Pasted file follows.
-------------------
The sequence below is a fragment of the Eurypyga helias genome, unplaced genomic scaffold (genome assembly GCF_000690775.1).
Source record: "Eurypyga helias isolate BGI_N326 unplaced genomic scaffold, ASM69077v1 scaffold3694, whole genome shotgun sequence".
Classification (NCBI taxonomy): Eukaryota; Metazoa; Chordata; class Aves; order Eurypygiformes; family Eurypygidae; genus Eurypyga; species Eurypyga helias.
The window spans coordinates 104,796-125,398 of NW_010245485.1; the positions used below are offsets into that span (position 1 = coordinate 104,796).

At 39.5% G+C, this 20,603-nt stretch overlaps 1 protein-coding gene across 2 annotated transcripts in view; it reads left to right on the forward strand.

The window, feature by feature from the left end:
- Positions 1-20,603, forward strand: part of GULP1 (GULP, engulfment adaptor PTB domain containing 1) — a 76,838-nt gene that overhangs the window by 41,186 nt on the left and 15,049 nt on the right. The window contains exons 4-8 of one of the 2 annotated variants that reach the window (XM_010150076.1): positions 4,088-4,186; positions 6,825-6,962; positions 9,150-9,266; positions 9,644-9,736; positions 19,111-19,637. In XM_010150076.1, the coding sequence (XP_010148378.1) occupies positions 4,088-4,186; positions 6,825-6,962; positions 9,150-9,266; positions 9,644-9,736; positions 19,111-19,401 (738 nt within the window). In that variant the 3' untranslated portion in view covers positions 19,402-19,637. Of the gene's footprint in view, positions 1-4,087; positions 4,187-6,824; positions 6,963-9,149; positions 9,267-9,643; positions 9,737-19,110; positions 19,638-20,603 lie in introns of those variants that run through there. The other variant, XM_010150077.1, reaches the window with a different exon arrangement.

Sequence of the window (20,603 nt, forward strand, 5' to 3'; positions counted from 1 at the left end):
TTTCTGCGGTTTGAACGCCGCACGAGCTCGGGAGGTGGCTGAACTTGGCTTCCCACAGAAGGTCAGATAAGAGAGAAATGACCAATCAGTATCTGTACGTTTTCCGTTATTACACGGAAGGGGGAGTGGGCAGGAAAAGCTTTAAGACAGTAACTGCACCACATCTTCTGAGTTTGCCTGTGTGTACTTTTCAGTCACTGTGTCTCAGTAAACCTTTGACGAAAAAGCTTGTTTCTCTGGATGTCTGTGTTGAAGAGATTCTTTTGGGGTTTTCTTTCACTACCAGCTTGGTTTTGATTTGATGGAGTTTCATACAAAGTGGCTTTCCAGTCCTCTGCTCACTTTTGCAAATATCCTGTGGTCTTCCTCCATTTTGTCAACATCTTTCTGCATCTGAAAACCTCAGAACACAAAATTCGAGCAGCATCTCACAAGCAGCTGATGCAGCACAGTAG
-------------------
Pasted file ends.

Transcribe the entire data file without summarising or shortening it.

The sequence below is a fragment of the Eurypyga helias genome, unplaced genomic scaffold (genome assembly GCF_000690775.1).
Source record: "Eurypyga helias isolate BGI_N326 unplaced genomic scaffold, ASM69077v1 scaffold3694, whole genome shotgun sequence".
Classification (NCBI taxonomy): Eukaryota; Metazoa; Chordata; class Aves; order Eurypygiformes; family Eurypygidae; genus Eurypyga; species Eurypyga helias.
The window spans coordinates 104,796-125,398 of NW_010245485.1; the positions used below are offsets into that span (position 1 = coordinate 104,796).

At 39.5% G+C, this 20,603-nt stretch overlaps 1 protein-coding gene across 2 annotated transcripts in view; it reads left to right on the forward strand.

The window, feature by feature from the left end:
- Positions 1-20,603, forward strand: part of GULP1 (GULP, engulfment adaptor PTB domain containing 1) — a 76,838-nt gene that overhangs the window by 41,186 nt on the left and 15,049 nt on the right. The window contains exons 4-8 of one of the 2 annotated variants that reach the window (XM_010150076.1): positions 4,088-4,186; positions 6,825-6,962; positions 9,150-9,266; positions 9,644-9,736; positions 19,111-19,637. In XM_010150076.1, the coding sequence (XP_010148378.1) occupies positions 4,088-4,186; positions 6,825-6,962; positions 9,150-9,266; positions 9,644-9,736; positions 19,111-19,401 (738 nt within the window). In that variant the 3' untranslated portion in view covers positions 19,402-19,637. Of the gene's footprint in view, positions 1-4,087; positions 4,187-6,824; positions 6,963-9,149; positions 9,267-9,643; positions 9,737-19,110; positions 19,638-20,603 lie in introns of those variants that run through there. The other variant, XM_010150077.1, reaches the window with a different exon arrangement.

Sequence of the window (20,603 nt, forward strand, 5' to 3'; positions counted from 1 at the left end):
TTTCTGCGGTTTGAACGCCGCACGAGCTCGGGAGGTGGCTGAACTTGGCTTCCCACAGAAGGTCAGATAAGAGAGAAATGACCAATCAGTATCTGTACGTTTTCCGTTATTACACGGAAGGGGGAGTGGGCAGGAAAAGCTTTAAGACAGTAACTGCACCACATCTTCTGAGTTTGCCTGTGTGTACTTTTCAGTCACTGTGTCTCAGTAAACCTTTGACGAAAAAGCTTGTTTCTCTGGATGTCTGTGTTGAAGAGATTCTTTTGGGGTTTTCTTTCACTACCAGCTTGGTTTTGATTTGATGGAGTTTCATACAAAGTGGCTTTCCAGTCCTCTGCTCACTTTTGCAAATATCCTGTGGTCTTCCTCCATTTTGTCAACATCTTTCTGCATCTGAAAACCTCAGAACACAAAATTCGAGCAGCATCTCACAAGCAGCTGATGCAGCACAGTAG